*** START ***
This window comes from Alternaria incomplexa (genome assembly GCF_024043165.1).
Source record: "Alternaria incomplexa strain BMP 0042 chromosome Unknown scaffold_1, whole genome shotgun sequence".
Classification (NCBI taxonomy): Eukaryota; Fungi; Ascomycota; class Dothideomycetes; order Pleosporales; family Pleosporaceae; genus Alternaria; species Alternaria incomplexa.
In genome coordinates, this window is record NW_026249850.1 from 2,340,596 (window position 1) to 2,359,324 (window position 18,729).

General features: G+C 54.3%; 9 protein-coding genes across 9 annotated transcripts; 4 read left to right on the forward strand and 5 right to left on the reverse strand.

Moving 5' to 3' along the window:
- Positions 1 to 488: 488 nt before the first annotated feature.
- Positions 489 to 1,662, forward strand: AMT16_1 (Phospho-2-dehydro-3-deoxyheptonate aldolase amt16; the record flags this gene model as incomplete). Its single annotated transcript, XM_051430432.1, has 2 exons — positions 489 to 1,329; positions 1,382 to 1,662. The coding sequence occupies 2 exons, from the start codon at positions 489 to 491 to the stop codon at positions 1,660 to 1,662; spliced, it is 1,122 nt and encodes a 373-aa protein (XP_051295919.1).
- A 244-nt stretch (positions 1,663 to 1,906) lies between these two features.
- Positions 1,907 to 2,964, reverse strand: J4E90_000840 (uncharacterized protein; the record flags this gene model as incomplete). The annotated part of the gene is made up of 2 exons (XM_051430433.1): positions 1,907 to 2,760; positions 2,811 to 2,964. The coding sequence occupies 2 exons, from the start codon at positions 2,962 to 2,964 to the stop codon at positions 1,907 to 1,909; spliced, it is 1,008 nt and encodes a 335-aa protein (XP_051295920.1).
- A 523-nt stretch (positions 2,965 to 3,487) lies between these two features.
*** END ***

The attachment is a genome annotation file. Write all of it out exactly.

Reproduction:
This window comes from Alternaria incomplexa (genome assembly GCF_024043165.1).
Source record: "Alternaria incomplexa strain BMP 0042 chromosome Unknown scaffold_1, whole genome shotgun sequence".
Classification (NCBI taxonomy): Eukaryota; Fungi; Ascomycota; class Dothideomycetes; order Pleosporales; family Pleosporaceae; genus Alternaria; species Alternaria incomplexa.
In genome coordinates, this window is record NW_026249850.1 from 2,340,596 (window position 1) to 2,359,324 (window position 18,729).

General features: G+C 54.3%; 9 protein-coding genes across 9 annotated transcripts; 4 read left to right on the forward strand and 5 right to left on the reverse strand.

Moving 5' to 3' along the window:
- Positions 1 to 488: 488 nt before the first annotated feature.
- Positions 489 to 1,662, forward strand: AMT16_1 (Phospho-2-dehydro-3-deoxyheptonate aldolase amt16; the record flags this gene model as incomplete). Its single annotated transcript, XM_051430432.1, has 2 exons — positions 489 to 1,329; positions 1,382 to 1,662. The coding sequence occupies 2 exons, from the start codon at positions 489 to 491 to the stop codon at positions 1,660 to 1,662; spliced, it is 1,122 nt and encodes a 373-aa protein (XP_051295919.1).
- A 244-nt stretch (positions 1,663 to 1,906) lies between these two features.
- Positions 1,907 to 2,964, reverse strand: J4E90_000840 (uncharacterized protein; the record flags this gene model as incomplete). The annotated part of the gene is made up of 2 exons (XM_051430433.1): positions 1,907 to 2,760; positions 2,811 to 2,964. The coding sequence occupies 2 exons, from the start codon at positions 2,962 to 2,964 to the stop codon at positions 1,907 to 1,909; spliced, it is 1,008 nt and encodes a 335-aa protein (XP_051295920.1).
- A 523-nt stretch (positions 2,965 to 3,487) lies between these two features.